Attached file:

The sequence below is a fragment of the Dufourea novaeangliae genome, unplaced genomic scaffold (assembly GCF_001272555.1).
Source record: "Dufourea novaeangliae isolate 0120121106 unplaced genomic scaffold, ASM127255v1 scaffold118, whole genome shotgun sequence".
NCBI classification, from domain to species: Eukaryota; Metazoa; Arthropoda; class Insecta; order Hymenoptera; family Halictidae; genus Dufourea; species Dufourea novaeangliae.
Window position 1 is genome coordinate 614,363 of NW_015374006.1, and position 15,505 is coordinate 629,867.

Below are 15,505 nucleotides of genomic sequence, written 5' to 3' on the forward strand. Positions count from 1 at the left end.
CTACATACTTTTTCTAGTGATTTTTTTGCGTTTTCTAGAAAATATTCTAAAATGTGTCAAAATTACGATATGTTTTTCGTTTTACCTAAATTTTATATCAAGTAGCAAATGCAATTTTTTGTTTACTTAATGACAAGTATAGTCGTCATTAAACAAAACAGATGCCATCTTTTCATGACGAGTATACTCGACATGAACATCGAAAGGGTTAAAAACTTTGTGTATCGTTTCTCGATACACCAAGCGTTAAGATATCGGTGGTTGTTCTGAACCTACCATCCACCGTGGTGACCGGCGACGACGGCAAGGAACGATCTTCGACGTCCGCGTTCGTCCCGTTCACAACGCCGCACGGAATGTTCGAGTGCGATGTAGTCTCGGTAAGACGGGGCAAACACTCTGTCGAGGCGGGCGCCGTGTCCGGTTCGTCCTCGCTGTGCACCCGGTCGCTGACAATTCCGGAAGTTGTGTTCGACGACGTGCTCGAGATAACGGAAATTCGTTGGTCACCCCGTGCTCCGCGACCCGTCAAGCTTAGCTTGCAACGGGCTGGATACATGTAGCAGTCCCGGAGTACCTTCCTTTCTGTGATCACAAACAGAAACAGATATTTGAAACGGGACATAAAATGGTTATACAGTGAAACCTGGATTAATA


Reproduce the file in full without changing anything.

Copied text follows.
The sequence below is a fragment of the Dufourea novaeangliae genome, unplaced genomic scaffold (assembly GCF_001272555.1).
Source record: "Dufourea novaeangliae isolate 0120121106 unplaced genomic scaffold, ASM127255v1 scaffold118, whole genome shotgun sequence".
NCBI classification, from domain to species: Eukaryota; Metazoa; Arthropoda; class Insecta; order Hymenoptera; family Halictidae; genus Dufourea; species Dufourea novaeangliae.
Window position 1 is genome coordinate 614,363 of NW_015374006.1, and position 15,505 is coordinate 629,867.

Below are 15,505 nucleotides of genomic sequence, written 5' to 3' on the forward strand. Positions count from 1 at the left end.
CTACATACTTTTTCTAGTGATTTTTTTGCGTTTTCTAGAAAATATTCTAAAATGTGTCAAAATTACGATATGTTTTTCGTTTTACCTAAATTTTATATCAAGTAGCAAATGCAATTTTTTGTTTACTTAATGACAAGTATAGTCGTCATTAAACAAAACAGATGCCATCTTTTCATGACGAGTATACTCGACATGAACATCGAAAGGGTTAAAAACTTTGTGTATCGTTTCTCGATACACCAAGCGTTAAGATATCGGTGGTTGTTCTGAACCTACCATCCACCGTGGTGACCGGCGACGACGGCAAGGAACGATCTTCGACGTCCGCGTTCGTCCCGTTCACAACGCCGCACGGAATGTTCGAGTGCGATGTAGTCTCGGTAAGACGGGGCAAACACTCTGTCGAGGCGGGCGCCGTGTCCGGTTCGTCCTCGCTGTGCACCCGGTCGCTGACAATTCCGGAAGTTGTGTTCGACGACGTGCTCGAGATAACGGAAATTCGTTGGTCACCCCGTGCTCCGCGACCCGTCAAGCTTAGCTTGCAACGGGCTGGATACATGTAGCAGTCCCGGAGTACCTTCCTTTCTGTGATCACAAACAGAAACAGATATTTGAAACGGGACATAAAATGGTTATACAGTGAAACCTGGATTAATA